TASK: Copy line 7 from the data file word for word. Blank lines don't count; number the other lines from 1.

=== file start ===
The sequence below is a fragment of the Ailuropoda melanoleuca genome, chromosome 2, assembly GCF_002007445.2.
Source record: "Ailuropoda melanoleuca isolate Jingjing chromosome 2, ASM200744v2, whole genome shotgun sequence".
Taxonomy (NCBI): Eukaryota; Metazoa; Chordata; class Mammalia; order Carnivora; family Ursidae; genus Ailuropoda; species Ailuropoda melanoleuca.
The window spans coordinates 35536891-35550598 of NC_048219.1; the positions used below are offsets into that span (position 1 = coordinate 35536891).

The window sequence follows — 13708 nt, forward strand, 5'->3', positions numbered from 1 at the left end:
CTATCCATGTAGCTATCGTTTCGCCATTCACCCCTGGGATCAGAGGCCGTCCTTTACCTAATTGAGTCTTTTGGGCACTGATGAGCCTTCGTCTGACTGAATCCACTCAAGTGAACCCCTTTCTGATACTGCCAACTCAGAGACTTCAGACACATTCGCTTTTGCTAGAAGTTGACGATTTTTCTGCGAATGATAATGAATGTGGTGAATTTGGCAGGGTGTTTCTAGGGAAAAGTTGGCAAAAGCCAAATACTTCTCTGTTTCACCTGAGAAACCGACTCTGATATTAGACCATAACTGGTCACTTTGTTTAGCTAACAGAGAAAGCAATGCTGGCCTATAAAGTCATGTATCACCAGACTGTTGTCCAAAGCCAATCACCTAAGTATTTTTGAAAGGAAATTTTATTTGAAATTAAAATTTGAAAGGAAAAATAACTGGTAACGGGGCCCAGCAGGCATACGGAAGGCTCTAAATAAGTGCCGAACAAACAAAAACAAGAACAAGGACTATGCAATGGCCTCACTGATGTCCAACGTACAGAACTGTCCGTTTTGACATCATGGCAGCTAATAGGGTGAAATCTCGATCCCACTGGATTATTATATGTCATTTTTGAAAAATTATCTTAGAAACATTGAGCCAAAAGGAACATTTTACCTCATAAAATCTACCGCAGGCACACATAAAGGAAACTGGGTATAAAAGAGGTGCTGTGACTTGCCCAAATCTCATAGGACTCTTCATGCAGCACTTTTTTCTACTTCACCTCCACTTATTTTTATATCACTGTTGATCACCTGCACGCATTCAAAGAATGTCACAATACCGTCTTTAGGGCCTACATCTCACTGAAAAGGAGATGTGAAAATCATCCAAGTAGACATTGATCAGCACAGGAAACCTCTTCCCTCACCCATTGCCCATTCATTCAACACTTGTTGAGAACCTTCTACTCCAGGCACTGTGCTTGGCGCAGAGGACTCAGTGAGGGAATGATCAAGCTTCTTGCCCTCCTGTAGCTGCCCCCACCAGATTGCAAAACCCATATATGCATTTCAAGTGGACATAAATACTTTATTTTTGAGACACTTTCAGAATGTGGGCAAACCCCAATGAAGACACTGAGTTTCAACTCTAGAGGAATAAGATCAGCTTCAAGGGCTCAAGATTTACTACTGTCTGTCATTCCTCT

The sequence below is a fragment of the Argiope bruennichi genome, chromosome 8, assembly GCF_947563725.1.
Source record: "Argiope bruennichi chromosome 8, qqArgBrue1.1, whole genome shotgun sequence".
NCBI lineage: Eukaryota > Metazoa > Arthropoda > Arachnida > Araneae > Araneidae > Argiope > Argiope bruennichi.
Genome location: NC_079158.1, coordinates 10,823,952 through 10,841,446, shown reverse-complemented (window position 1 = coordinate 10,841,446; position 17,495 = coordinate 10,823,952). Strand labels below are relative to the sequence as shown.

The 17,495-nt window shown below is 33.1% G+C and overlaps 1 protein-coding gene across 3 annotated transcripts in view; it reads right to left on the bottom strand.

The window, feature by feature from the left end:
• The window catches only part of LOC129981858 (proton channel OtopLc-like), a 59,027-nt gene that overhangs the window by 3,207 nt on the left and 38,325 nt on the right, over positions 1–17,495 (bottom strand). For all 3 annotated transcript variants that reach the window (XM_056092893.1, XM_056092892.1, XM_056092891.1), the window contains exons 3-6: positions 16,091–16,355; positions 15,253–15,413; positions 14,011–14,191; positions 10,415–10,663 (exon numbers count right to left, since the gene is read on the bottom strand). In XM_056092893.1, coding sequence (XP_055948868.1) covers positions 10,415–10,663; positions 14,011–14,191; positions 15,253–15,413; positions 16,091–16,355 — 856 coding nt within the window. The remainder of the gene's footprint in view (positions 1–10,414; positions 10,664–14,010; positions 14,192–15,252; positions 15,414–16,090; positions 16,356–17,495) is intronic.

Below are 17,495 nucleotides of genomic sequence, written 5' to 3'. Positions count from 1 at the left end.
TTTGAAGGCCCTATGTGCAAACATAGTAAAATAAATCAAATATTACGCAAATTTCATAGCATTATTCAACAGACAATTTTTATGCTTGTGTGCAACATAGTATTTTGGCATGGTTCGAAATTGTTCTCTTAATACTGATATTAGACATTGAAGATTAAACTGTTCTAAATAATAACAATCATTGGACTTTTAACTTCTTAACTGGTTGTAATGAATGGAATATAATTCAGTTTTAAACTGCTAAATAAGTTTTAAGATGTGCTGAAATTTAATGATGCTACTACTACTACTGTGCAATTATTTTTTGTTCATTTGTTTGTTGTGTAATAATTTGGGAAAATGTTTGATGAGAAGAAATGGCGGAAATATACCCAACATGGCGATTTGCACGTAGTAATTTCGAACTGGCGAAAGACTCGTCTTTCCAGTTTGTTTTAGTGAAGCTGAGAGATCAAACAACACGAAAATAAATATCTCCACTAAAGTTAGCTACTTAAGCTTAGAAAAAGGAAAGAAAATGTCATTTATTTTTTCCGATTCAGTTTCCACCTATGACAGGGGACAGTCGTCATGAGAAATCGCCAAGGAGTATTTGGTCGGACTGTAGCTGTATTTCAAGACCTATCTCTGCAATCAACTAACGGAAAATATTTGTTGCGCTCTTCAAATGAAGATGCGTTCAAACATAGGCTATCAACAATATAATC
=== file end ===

The sequence below is a fragment of the Argiope bruennichi genome, chromosome 8, assembly GCF_947563725.1.